I’m gunning to get ready for my class session on Alaska public corruption tomorrow. Accordingly, I’ll have only a few comments about this morning’s hearing on former State Rep. Pete Kott’s motion to get his convictions thrown out based on the former prosecutors’ failure to disclose evidence favorable to the defense:
1. The judge is clearly bothered about the federal government’s discovery failures, particularly regarding evidence that tends to undermine the credibility of key prosecution witness Bill Allen, former long-time CEO of VECO. Judge John Sedwick is disturbed that the defense did not get before the trial documents showing statements to FBI agents that would have allowed a more vigorous cross-examination of the multimillionaire confessed briber. (In comment that drew smiles in the courtroom, the judge said that the newly released documents show less concerns about ex-VECO Vice President Rick Smith, given that the major concerns about Smith had to do with him being a heavy drinker with a bad memory, “and I’m sure that Mr. Kott knew that as well as anybody in the courtroom.”
2. New defense attorney Sheryl Gordon McCloud is doing everything she can to put the government on the griddle over the failures to disclose evidence. She referred to the “4700 pages of suppressed documents” that the government provided the defense this year, more than 18 months after Kott was convicted and a year or so after he began his six-year prison term. (Kott got freed this summer while the judge sorts out the new allegations of prosecutorial misconduct based on the discovery problems.) She repeatedly claimed that the former government lawyers showed bad faith in withholding the documents, and argued that such deliberate misconduct justified a dismissal of the case with prejudice.
If the judge won’t throw out the case right now, McCloud asked for an evidentiary hearing where she can put various prosecutors—and presumably FBI agents—under oath to ask them about why they didn’t turn over various documents. With two investigations looking into why the Department of Justice had discovery failures in the collapsed prosecution of former U.S. Sen. Ted Stevens, such a proceeding would be the equivalent of a barbed-wire enema for the government.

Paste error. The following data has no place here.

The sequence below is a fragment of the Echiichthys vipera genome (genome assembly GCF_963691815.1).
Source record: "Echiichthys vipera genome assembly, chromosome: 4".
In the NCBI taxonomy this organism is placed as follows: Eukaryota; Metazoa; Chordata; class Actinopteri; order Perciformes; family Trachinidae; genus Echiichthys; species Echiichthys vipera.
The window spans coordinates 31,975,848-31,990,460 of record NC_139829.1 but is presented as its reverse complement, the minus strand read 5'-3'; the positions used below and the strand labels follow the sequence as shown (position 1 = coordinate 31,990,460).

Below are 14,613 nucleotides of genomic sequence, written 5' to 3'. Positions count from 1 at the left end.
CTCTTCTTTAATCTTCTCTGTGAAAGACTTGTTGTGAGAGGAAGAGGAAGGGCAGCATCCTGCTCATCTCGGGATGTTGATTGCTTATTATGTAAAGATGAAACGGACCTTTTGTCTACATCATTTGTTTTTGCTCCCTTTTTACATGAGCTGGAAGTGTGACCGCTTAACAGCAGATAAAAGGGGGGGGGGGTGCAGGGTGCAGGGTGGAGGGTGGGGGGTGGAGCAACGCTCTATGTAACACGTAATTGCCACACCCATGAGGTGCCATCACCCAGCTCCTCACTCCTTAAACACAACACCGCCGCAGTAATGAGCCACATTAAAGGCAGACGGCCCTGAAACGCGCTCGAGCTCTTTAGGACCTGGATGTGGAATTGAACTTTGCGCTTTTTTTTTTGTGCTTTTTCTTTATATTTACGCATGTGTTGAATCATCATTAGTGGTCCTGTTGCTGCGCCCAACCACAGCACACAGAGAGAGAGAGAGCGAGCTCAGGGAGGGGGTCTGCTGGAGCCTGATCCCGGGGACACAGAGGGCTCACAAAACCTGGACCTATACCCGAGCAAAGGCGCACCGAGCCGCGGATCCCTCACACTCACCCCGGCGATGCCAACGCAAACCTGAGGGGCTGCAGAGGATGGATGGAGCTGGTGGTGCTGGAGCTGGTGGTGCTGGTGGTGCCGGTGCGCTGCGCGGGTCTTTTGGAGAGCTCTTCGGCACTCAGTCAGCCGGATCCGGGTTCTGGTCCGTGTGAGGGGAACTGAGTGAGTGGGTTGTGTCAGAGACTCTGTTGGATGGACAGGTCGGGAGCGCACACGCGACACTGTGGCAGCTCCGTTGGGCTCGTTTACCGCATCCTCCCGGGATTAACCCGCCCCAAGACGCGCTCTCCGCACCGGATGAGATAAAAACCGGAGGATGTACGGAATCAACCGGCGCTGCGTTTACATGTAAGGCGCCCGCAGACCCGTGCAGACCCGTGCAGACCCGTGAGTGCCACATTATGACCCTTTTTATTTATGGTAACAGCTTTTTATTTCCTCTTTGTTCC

3. The government wants to get the focus off Bill Allen’s trial testimony and get the judge looking more on the FBI’s surveillance tapes and Pete Kott’s pre-trial statements to FBI agents that were disclosed. After newly selected prosecutor James Trusty told the court that the 56 tapes played at the trial were the “linchpin” of the case, defense attorney McCloud told reporters outside the courtroom that the trial testimony of Allen and Smith was the linchpin. Trusty told the judge that Kott was convicted based on “overwhelming evidence” presented to the jury, and suggested that the prosecution’s failure to disclose certain evidence represented not bad faith but rather “errors” that looked imprudent in hindsight.
4. Judge Sedwick announced at the end of the hearing that the defense’s motion had posed “a very complicated problem” and that he would take his time in deciding it. Based on his comments this morning, he seems to be wrestling with the alternatives of ordering a re-trial for Kott or killing the case outright.
5. I’ll think about this more later and may have more. In the meantime, for more coverage head to Alaska Dispatch (which had three staff members in the courtroom), the Anchorage Daily News, and Steve Aufrecht’s blog at http://whatdoino-steve.blogspot.com/ on the Internet.